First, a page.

There are over 30 medium-sized open air food markets in Shanghai. There are literally hundreds of small such markets in every neighborhood of the city. In this time of prosperity in one of the world’s great cities, why don’t the citizens buy their food in comfortable, air-conditioned food markets? The answer is that most Chinese families still do not have a refrigerator – or if they do have one, it is very small. Therefore, the average Chinese person must buy fresh vegetables and other food items daily.
Normally, these markets are near the clusters of apartment buildings. Shoppers walk to the market, where they will buy small quantities daily – just enough for that day’s meals.
There are typically two different types of open-air food markets; the Morning Market and the All-Day Market.
- Morning Markets: The morning markets in Shanghai are open for business 5 am to 8 am, and operate every day of the week. Normally, they are situated in a centrally located road, alleyway or a plaza.
- All-Day Markets: Almost all markets now are of this type, which opens at about 8 am and operates for about 12 hours each day. The food stalls are located either outdoors on a street corner or in semi-enclosed arcades.
Years ago, all of the open-air markets were owned and run by the government. Now, thanks to liberalization, individuals are free to sell their own produce and meats virtually anywhere without a license. However, the government (State Vegetable Corporation and Shanghai Municipal Financial Office) still remains the major investor in 23 of the larger markets in Shanghai. They do allow the markets, though, to operate in a free-market environment without pricing or distribution guidelines.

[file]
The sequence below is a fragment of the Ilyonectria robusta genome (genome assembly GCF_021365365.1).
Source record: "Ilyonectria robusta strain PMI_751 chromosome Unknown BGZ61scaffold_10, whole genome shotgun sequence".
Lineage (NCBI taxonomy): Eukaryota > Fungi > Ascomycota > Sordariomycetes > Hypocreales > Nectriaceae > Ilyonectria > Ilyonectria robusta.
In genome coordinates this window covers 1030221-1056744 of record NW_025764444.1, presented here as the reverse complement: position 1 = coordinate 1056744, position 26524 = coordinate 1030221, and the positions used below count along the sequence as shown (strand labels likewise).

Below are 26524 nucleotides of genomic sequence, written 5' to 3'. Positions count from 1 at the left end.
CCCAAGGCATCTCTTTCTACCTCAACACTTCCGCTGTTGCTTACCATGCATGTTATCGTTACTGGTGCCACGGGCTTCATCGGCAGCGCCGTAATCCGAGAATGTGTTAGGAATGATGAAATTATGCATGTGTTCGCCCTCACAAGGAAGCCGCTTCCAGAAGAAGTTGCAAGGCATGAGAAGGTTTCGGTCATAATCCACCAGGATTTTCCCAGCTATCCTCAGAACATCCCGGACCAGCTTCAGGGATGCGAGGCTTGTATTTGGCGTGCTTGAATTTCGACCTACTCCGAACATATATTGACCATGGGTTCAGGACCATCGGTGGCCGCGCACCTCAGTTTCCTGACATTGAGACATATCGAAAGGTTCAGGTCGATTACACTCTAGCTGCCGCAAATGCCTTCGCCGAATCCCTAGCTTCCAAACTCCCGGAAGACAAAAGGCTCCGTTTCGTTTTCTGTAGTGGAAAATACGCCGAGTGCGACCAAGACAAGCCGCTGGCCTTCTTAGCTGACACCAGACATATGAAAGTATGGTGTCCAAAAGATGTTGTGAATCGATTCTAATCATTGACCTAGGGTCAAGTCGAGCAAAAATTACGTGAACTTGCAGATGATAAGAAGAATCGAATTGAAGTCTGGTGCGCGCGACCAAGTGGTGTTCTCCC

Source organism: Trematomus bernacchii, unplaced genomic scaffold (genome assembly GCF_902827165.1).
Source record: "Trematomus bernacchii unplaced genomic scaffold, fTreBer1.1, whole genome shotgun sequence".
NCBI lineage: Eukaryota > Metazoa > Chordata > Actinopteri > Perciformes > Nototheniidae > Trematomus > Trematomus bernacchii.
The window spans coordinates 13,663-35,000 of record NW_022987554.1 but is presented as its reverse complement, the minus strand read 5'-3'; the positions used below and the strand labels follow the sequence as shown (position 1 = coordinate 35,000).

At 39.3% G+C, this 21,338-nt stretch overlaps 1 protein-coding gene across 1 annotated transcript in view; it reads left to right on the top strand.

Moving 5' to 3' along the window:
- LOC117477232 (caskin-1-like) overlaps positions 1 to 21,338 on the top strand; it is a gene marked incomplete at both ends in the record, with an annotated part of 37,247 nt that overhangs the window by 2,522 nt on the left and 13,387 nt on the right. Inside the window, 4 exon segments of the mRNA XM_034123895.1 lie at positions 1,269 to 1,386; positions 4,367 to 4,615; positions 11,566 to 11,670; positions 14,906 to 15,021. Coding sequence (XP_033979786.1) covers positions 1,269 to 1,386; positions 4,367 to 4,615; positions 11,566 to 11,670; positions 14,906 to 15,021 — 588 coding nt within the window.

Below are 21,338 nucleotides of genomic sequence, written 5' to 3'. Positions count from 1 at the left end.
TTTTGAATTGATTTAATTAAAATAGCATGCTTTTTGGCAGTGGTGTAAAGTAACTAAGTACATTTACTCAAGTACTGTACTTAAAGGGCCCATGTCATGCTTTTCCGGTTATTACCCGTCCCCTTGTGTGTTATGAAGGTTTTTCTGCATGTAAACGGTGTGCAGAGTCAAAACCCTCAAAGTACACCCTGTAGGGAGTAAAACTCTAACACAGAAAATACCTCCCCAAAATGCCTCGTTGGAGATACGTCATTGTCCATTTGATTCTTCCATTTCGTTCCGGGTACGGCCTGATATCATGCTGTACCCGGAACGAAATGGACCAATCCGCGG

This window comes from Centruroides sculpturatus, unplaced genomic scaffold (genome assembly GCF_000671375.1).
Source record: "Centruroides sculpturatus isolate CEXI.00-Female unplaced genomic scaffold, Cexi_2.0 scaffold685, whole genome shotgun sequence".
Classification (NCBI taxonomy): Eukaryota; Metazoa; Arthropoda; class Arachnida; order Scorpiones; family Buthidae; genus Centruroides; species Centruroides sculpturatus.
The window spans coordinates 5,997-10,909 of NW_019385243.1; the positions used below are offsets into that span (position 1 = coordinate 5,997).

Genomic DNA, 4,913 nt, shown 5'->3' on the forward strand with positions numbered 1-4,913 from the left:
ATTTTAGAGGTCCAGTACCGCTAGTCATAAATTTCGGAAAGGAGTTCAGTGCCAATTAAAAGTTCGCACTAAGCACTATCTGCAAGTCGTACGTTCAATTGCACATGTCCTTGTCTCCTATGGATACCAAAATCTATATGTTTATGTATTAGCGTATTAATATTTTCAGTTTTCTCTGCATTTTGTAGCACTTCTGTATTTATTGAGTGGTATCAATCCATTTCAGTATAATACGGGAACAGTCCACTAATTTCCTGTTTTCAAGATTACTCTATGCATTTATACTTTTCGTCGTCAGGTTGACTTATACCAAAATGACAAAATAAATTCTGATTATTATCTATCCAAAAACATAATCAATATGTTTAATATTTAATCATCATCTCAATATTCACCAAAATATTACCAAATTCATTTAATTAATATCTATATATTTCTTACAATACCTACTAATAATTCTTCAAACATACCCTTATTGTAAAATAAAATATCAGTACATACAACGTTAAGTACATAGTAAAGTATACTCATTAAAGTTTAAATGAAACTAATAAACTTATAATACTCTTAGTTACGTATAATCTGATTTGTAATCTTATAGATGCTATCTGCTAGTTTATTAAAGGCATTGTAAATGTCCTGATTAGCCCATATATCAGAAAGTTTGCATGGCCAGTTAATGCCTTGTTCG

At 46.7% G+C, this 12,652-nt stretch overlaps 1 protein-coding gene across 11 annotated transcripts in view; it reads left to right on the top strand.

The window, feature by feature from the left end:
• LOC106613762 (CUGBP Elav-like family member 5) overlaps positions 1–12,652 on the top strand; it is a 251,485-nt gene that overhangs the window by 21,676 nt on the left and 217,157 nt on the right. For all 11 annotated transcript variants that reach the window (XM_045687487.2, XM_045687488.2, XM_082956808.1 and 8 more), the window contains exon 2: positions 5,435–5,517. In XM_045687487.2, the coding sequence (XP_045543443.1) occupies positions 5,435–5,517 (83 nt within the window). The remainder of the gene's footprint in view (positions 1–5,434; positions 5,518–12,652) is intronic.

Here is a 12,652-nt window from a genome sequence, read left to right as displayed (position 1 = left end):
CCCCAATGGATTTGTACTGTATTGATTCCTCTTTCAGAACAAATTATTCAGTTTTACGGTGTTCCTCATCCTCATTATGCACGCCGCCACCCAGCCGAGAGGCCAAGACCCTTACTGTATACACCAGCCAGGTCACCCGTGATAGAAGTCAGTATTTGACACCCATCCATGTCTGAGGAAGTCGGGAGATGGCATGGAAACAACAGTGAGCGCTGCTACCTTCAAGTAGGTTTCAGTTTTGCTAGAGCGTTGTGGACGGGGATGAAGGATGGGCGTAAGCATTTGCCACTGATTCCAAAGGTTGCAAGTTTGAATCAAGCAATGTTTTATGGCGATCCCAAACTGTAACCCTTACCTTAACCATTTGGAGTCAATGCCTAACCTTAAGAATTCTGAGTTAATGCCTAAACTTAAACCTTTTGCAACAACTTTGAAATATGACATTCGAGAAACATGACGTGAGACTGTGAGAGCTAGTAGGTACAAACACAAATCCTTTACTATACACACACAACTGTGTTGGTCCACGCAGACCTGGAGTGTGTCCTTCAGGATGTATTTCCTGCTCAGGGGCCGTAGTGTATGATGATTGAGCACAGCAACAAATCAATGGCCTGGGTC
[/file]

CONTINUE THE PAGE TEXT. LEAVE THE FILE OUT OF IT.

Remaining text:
Of course, the process begins with the farmers who produce the items to be sold. They can either take the goods to the markets themselves or they can contract with a trucker-broker, who would buy the produce from the farmers and then take all the risk and responsibility of selling the food at the markets. Farmers can also contract with representatives of neighborhood apartment complexes to sell their produce at markets situated near those apartments.
In addition to the sale of goods to the city’s inhabitants, there are some enterprising people, called resellers, who buy from the wholesale markets and then resell at various locations throughout Shanghai. These resellers are normally on the 3-wheeled bicycles and have no other expenses besides the cost of a bicycle and a bicycle-load of produce. They need no licenses or registrations.
An average family in Shanghai of four might spend about 70-100 RMB per week on vegetables, equal to 5% of their total expenses. There is almost no bargaining over the prices, since they are low to begin with. Shoppers normally are more interested in the freshness and the quality of the produce and meats. Prices remain fairly stable all year. Surprisingly, the prices are not hiked for an expat who wanders in.